Updated from 9:03 a.m. EDT
Stocks in the U.S. skidded at the open Thursday, as traders mulled economic reports that indicated a tough jobs market.
Dow Jones Industrial Average
was off 111 points at 11,421.74, and the
lost 8 points to 1267. The
dipped 19 points to 2314.
On Wednesday, bulls failed to gain traction despite declines in the price of crude oil. Also, the
beige book indicated the economy would remain slow even as inflation fears subsided.
The new day's docket included a hefty serving of additional economic information. Automatic Data Processing's August employment figures showed private payrolls down 33,000, a slightly wider decline than estimates. The Department of Labor's jobless claims for the week ended Aug. 30 came in at 444,000, higher than expectations for 420,000 new claims.
The Labor Department's second-quarter productivity increased at an annual rate of 4.3%, ahead of estimates of 3.5% and up from 2.2% in the first quarter. Labor costs, meanwhile, declined at an annualized rate of 0.5%. Due out later are the Institute for Supply Management's nonmanufacturing survey and weekly oil inventories from the Energy Information Administration.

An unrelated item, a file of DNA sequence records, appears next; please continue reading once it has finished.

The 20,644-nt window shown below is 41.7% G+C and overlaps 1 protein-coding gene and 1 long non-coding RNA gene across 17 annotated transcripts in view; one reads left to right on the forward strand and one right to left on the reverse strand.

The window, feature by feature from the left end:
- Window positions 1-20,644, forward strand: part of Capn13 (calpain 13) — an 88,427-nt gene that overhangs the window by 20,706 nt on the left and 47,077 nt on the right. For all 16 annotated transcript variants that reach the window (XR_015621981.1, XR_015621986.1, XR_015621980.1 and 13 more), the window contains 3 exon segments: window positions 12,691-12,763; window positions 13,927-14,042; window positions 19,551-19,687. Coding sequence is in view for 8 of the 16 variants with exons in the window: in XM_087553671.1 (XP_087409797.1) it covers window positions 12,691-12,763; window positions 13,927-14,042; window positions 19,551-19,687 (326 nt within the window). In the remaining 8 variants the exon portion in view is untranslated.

Following the close of their respective rate meetings, the Bank of England and the European Central Bank both announced they would leave their key interest rates unchanged.
In company news, a slew of retailers reported same-store sales for August.
showed improved sales that beat estimates, while specialty retailers such as
reported declines in same-store sales.
faces difficulties as it tries to sell parts of its loan portfolio to Korea Asset Management Corp.
Also dealing with hard-to-value assets, insurance giant
is considering forming a new company to get rid of its mortgage-related securities, according to a report in
The New York Post
averted a strike by its largest union, the International Association of Machinists and Aerospace Workers. The union had voted to strike after negotiations for a new three-year contract failed, but federal mediators brokered a 48-hour postponement of the walkout.
As to earnings, after the close Wednesday tax-services provider
announced a narrowed quarterly loss. Homebuilder
reported a loss that was wider than a year ago.
Fellow construction firm
likewise had bad news, swinging to a third-quarter loss on falling revenue stemming from the ongoing housing crisis.
Looking at commodities, crude oil was up 19 cents at $109.54 a barrel, and gold was gaining $6.10 at $814.30 an ounce.
Longer-dated U.S. Treasuries were edging higher. The 10-year was up 6/32, yielding 3.67%, and the 30-year was adding 8/32 to yield 4.3%. The dollar was gaining on the euro but slipping against the pound and yen.
Major global exchanges, with the exception of the FTSE in London, were mostly trading lower.